How Driving Assisted in Me Regaining My Independence

Posted by Garrison Redd in Life After Paralysis on April 05, 2022 # Lifestyle

Driving is one of the many ways a person can regain their independence after sustaining a spinal cord injury. It played a crucial role in my recovery. I was injured at 17 years old. Many people my age were getting behind the wheel for the first time. Although I was lucky to get my license when I turned 17, I was injured shortly after that (not from a motor vehicle accident). I didn’t have a long history of driving experience, so it was a bit depressing at first to think about driving without having the ability to use my legs.

While I was a patient at NYU Rusk Rehabilitation, I learned about hand controls. They had a simulator where it was similar to driving in an arcade game; however, you were using a push-pull and hand control to accelerate and brake the virtual vehicle. I realized that driving would be an option in my future. I felt a sense of satisfaction and joy knowing that I would have the opportunity to drive again.

My first time back behind the wheel took place about six months after I left rehab as an in-patient which meant I did not drive for two years. The driving school instructor was very patient as far as with me transferring and dissembling the wheelchair to put it in the car. At the time, this was one of if not the only adaptive driving school in New York. I remember my mom telling me to take my time and not to rush. It felt like it was my first day driving all over again. As I started accelerating out of the parking lot, I said to myself, “this is actually easier than driving the able-body way.” Thirty minutes later, my lesson was complete. The driving instructor was amazed because he stated, “I was the first person he saw that needed one lesson to operate a push-pull hand control fully.”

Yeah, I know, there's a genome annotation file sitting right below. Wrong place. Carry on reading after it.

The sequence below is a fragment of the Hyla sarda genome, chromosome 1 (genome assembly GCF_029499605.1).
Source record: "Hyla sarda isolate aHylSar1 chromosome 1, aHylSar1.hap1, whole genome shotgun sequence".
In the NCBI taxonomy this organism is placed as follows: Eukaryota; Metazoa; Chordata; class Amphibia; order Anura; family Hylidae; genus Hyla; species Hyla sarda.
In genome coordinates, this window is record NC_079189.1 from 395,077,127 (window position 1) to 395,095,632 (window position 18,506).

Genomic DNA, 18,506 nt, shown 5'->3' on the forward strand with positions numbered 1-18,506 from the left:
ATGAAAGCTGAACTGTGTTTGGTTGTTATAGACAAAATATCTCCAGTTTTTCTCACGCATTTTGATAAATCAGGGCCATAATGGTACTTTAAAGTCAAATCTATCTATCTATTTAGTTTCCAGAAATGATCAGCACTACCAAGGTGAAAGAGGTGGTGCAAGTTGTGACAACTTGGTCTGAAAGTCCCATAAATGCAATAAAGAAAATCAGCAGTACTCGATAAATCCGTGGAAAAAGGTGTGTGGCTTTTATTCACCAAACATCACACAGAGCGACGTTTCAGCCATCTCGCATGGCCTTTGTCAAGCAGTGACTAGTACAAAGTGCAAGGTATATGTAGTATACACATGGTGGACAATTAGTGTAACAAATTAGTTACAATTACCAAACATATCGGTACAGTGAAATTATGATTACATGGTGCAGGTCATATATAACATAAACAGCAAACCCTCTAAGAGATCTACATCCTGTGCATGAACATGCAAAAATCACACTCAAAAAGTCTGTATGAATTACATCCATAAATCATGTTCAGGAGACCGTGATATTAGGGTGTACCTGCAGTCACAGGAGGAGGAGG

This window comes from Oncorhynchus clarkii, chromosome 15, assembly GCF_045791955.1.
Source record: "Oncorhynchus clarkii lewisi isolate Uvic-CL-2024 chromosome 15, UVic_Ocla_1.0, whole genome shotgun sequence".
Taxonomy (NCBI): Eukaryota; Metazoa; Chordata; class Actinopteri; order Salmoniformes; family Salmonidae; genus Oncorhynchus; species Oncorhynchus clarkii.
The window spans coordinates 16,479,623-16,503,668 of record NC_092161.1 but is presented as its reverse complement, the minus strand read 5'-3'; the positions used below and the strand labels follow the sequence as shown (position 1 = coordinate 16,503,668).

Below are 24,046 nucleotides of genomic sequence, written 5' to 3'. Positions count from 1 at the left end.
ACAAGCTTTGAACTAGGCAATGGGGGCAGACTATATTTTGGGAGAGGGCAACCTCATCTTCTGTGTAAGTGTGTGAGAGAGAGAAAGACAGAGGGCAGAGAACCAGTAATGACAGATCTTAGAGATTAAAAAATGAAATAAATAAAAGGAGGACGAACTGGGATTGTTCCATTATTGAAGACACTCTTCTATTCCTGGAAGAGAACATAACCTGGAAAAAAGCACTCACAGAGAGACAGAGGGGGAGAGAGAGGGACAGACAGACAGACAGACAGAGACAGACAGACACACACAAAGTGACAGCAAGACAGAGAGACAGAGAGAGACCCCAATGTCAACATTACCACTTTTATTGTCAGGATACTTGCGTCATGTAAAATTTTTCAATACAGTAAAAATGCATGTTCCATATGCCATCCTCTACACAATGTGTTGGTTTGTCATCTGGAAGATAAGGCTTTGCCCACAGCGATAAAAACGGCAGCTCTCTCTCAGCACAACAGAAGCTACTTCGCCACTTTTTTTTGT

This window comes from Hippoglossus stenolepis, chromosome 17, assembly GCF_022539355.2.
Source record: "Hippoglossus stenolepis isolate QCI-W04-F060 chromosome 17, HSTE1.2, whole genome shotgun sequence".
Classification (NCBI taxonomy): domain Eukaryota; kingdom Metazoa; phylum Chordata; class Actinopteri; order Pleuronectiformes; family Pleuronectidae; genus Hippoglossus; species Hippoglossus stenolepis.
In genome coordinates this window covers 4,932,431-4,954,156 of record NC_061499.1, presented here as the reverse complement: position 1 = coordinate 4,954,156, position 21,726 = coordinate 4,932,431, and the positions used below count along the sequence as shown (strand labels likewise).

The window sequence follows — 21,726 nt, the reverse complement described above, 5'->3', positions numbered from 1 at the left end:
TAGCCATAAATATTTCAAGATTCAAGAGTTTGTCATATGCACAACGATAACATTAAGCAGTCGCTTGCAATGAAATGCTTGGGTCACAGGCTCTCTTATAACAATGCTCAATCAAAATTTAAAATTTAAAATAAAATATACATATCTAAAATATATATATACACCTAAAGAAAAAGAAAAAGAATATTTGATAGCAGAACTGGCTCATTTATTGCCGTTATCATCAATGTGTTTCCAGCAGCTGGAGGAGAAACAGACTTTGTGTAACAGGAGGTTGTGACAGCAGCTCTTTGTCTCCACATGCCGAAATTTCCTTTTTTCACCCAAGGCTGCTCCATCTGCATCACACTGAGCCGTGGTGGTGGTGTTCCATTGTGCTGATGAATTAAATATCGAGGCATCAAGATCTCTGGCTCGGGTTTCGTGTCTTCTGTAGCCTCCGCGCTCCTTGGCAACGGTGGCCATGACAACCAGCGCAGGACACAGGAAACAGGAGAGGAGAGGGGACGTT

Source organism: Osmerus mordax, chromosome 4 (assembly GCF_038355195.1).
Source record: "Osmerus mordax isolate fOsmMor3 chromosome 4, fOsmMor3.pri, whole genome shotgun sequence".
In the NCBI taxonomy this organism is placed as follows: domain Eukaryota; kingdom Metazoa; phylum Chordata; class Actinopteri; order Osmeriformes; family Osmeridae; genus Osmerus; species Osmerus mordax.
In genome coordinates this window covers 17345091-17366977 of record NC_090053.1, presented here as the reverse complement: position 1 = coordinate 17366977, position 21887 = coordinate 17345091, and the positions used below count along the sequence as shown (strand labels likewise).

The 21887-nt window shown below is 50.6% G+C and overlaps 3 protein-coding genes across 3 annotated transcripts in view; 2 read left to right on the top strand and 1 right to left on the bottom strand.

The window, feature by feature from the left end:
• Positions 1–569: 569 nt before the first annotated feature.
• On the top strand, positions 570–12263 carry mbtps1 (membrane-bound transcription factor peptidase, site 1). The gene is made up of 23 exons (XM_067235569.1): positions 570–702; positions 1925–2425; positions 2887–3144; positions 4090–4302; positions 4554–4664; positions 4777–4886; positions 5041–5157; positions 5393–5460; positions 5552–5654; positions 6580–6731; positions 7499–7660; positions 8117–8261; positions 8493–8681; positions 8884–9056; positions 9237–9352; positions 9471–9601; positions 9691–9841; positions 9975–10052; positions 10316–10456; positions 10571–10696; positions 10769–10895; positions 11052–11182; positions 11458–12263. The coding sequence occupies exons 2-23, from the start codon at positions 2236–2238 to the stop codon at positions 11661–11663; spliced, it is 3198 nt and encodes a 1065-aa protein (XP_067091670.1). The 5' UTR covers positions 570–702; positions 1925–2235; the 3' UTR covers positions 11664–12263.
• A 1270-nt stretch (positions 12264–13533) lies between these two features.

Finding an adaptive driving school can be difficult, but there are schools out there. At the end of the blog, I will list a few in the New York and New Jersey areas.


I personally find it to be easier to independently transfer in and out of an SUV versus a car. Being that I am a low-level paraplegic, I am able to use leverage, momentum, and my strong biceps to curl the vehicle frame into my SUV. However, there are tons of adaptive driving options, such as ramp vans and others, that are made accessible so that quadriplegics can operate a vehicle independently as well.

Driving is one of the major keys to achieving independence. Once I was able to safely operate my car independently, I was able to go back to school, which led to me getting a job and being able to get to work every day on time. It was also a sense of liberation, being that I no longer had to depend on anybody or feel like a burden to someone when I had to ask them “if they can make arrangements so they can take me somewhere.” Below you will find a link to how I get in and out of my vehicle. Please take note this process will be different from person to person.

How to Get into your Vehicle

How to Get out of your vehicle

Adaptive Driving Schools

Car Modification/Hand Controls

My name is Garrison Redd. I am a T-12 paraplegic born and raised in Brooklyn, NY. I am searchable under Garrison Redd on Youtube or @GarrisonRedd on Instagram and Facebook. As well as you can visit my website and you can send me a message on Reeve Connect Garrison Redd or email. I hope everybody stays safe and strong.

The National Paralysis Resource Center website is supported by the Administration for Community Living (ACL), U.S. Department of Health and Human Services (HHS) as part of a financial assistance award totaling $8,700,000 with 100 percent funding by ACL/HHS. The contents are those of the author(s) and do not necessarily represent the official views of, nor an endorsement, by ACL/HHS, or the U.S. Government.